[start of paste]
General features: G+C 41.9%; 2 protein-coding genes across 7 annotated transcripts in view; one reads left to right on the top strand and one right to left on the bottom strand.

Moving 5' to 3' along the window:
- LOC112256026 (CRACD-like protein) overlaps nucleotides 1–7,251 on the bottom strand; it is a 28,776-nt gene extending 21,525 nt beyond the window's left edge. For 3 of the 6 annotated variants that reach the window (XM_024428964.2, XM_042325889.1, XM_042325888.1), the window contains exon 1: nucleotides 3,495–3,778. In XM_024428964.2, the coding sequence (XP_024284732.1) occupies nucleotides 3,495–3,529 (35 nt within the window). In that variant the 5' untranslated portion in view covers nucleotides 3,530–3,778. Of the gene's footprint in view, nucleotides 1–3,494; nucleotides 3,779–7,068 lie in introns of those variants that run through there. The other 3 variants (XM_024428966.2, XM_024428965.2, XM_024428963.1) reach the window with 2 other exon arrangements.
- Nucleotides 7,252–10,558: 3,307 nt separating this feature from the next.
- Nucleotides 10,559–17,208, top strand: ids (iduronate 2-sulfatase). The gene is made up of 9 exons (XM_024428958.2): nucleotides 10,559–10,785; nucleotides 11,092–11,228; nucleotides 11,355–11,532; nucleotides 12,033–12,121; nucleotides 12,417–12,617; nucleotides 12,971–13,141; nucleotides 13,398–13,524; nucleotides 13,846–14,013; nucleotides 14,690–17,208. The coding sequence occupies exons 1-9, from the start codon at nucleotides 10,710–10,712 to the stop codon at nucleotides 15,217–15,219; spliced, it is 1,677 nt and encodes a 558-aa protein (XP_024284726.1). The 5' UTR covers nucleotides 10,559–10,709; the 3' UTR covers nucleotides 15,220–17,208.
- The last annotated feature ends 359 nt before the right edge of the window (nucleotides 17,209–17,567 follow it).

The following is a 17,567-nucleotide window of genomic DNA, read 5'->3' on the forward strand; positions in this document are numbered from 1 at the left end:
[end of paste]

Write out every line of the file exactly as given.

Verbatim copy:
General features: G+C 41.9%; 2 protein-coding genes across 7 annotated transcripts in view; one reads left to right on the top strand and one right to left on the bottom strand.

Moving 5' to 3' along the window:
- LOC112256026 (CRACD-like protein) overlaps nucleotides 1–7,251 on the bottom strand; it is a 28,776-nt gene extending 21,525 nt beyond the window's left edge. For 3 of the 6 annotated variants that reach the window (XM_024428964.2, XM_042325889.1, XM_042325888.1), the window contains exon 1: nucleotides 3,495–3,778. In XM_024428964.2, the coding sequence (XP_024284732.1) occupies nucleotides 3,495–3,529 (35 nt within the window). In that variant the 5' untranslated portion in view covers nucleotides 3,530–3,778. Of the gene's footprint in view, nucleotides 1–3,494; nucleotides 3,779–7,068 lie in introns of those variants that run through there. The other 3 variants (XM_024428966.2, XM_024428965.2, XM_024428963.1) reach the window with 2 other exon arrangements.
- Nucleotides 7,252–10,558: 3,307 nt separating this feature from the next.
- Nucleotides 10,559–17,208, top strand: ids (iduronate 2-sulfatase). The gene is made up of 9 exons (XM_024428958.2): nucleotides 10,559–10,785; nucleotides 11,092–11,228; nucleotides 11,355–11,532; nucleotides 12,033–12,121; nucleotides 12,417–12,617; nucleotides 12,971–13,141; nucleotides 13,398–13,524; nucleotides 13,846–14,013; nucleotides 14,690–17,208. The coding sequence occupies exons 1-9, from the start codon at nucleotides 10,710–10,712 to the stop codon at nucleotides 15,217–15,219; spliced, it is 1,677 nt and encodes a 558-aa protein (XP_024284726.1). The 5' UTR covers nucleotides 10,559–10,709; the 3' UTR covers nucleotides 15,220–17,208.
- The last annotated feature ends 359 nt before the right edge of the window (nucleotides 17,209–17,567 follow it).

The following is a 17,567-nucleotide window of genomic DNA, read 5'->3' on the forward strand; positions in this document are numbered from 1 at the left end: